post-title Villa Maria Update – First of the Expedition Phase

Villa Maria Update – First of the Expedition Phase

Villa Maria Update – First of the Expedition Phase

Quest News

Leaving the people at Villa Maria proved to be quite emotional for everyone. We realised how much the Peruvians give to this cause and now think Alejandro, Pato, Lucho and the whole team to be some of the most inspirational people we have ever met. As we were walking away the children from the Quest School ran after us all and at this point anyone who wasn´t crying already certainly was now. We spent one night in Miraflores and eventhough everyone was finding it hard to leave Villa Maria behind, we spent the rest of the day looking forward to our next phase especially now that Rob had arrived.

Our backpacks were much lighter after gettting rid of all the unecessary alpaca jumpers and gringo trousers, which sadly we knew we would not need whilst trekking in the Andes. At this point we said goodbye to Lima after a months worth of hard work and headed for Pisco where our expedition was finally about to begin. Arriving in Pisco according to Rob was like being in Baghdad as much of the town was rubble and mess from an earthquake a few years ago. Surprisingly our hostel was really lovely and we spent the rest of the day chilling out before dinner and a pretty awesome quiz by the boys… about themselves… Emma and Lizzie seemed to know the boys best to the extent that they even knew exactly how much weight Joe had lost since being ill in South America. Now that we´ve spent 2 months together we seem to know some pretty ridiculous facts about each other…

We took a bus in the morning to a port called Paracas which is where we caught a boat to the beautiful Ballestas Islands. The sealions, birds and other wildlife were all amazing and we spent a good few hours taking a ridiculous amount of photos of some pretty awesome looking sealions. Going back to shore was freeezing so we all snuggled into our life jackets in an attempt to keep warm and had a little snooze before catching our next bus to Huacachina- an oasis just outside of Ica. It was like a paradise, surrounded by some rather sizeable sand dunes and a lagoon in the middle. Our hostel was perfect, it had a beautiful pool, hot showers and actual real sized pillows which was some what of a luxury to us all. Chill out time was exactly what we all needed and Joe, Tom, Emma and Lizzie managed to stumble across a unique restaurant which had writing on the walls from fellow travellers all over the world- even from previous Quest groups. Chill out time didn´t last long as Rob challenged us to a race up a stupidly enormous sand dune behind the hostel. Naively a bunch of us thought it would be a piece of cake but almost immediately believed this to be the death of us all. Come on… even Rob was out of breath despite beating us to the top. Romy, Aaron, Lizzie, Constance… and eventually Sarah, made it to the top only to realise everything had been worth the serious pain just to see some of the most spectacular views we had ever seen. It took literally seconds to run, jump, gallop, skip or roll down the dune and we fell into the pool fully clothed after it took us at least 45 minutes to climb up it.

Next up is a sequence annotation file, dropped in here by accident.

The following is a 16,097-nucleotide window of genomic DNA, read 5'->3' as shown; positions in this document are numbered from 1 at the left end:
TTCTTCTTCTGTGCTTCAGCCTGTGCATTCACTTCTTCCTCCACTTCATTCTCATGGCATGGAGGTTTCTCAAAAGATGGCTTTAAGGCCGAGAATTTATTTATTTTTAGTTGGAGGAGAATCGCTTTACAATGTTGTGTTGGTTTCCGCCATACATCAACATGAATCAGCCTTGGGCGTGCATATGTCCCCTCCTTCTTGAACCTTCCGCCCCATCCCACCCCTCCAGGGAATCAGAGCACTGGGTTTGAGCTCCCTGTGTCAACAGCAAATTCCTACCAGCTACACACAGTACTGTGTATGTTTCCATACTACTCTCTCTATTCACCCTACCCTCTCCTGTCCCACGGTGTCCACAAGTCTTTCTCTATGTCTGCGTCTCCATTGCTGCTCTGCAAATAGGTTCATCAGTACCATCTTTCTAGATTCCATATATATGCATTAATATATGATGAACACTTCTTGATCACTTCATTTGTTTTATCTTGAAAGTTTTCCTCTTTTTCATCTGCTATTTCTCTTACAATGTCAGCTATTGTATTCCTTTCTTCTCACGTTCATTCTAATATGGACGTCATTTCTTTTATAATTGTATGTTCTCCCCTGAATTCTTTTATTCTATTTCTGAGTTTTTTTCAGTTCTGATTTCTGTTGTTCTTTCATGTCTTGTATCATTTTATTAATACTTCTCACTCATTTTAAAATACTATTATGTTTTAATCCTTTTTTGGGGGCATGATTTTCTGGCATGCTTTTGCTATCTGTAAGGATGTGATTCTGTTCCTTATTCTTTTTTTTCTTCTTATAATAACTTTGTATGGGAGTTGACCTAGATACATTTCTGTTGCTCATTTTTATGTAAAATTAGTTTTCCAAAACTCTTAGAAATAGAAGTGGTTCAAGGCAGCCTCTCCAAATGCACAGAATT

We didn´t have much time to recover as our beast of a dune buggy was roaring outside waiting to take us sand boarding. Romy, Lizzie, Constance and Emma´s screams could be heard from miles away and even Emily said she had never heard anything like it in Quest history. The riding in the buggies was like an epic rollercoaster ride, only ten times better considering the beautiful sunset that was quickly approaching. Sand boarding was quite funny as most of us didn´t have time to become pros and spent most of the time on our backsides. Rob seemed to have a more stressful experience than usual as he spent most of the time telling us to ´´GET OUT THE WAY!´´ to avoid being mown down by the sand boards coming up scarily close behind us. It was quite comical watching especially the girls screaming and running in every direction with their sand boards held high, trying to dodge the people coming down behind them. Most people managed to catch the sunset before heading back to the hostel whilst the screaming girls had every right to be scared as their dune buggy seemed to be running out of fuel… which held them up for quite a bit longer than expected. A nice Pisco sour was awaiting us all back at the hostel as we made a toast to completing our first epic day of our expedition.